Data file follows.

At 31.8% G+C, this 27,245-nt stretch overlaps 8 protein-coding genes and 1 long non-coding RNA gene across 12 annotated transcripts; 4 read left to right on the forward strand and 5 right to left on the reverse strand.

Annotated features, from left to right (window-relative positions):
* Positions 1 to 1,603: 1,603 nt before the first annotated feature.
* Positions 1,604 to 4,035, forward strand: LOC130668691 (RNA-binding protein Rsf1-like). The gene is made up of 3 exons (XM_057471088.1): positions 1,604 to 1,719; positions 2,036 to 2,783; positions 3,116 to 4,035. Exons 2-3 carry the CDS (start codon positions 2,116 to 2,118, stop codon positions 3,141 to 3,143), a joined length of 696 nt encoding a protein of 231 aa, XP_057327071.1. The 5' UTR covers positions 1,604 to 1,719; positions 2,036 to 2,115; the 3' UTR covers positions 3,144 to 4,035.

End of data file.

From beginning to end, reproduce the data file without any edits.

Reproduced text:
At 31.8% G+C, this 27,245-nt stretch overlaps 8 protein-coding genes and 1 long non-coding RNA gene across 12 annotated transcripts; 4 read left to right on the forward strand and 5 right to left on the reverse strand.

Annotated features, from left to right (window-relative positions):
* Positions 1 to 1,603: 1,603 nt before the first annotated feature.
* Positions 1,604 to 4,035, forward strand: LOC130668691 (RNA-binding protein Rsf1-like). The gene is made up of 3 exons (XM_057471088.1): positions 1,604 to 1,719; positions 2,036 to 2,783; positions 3,116 to 4,035. Exons 2-3 carry the CDS (start codon positions 2,116 to 2,118, stop codon positions 3,141 to 3,143), a joined length of 696 nt encoding a protein of 231 aa, XP_057327071.1. The 5' UTR covers positions 1,604 to 1,719; positions 2,036 to 2,115; the 3' UTR covers positions 3,144 to 4,035.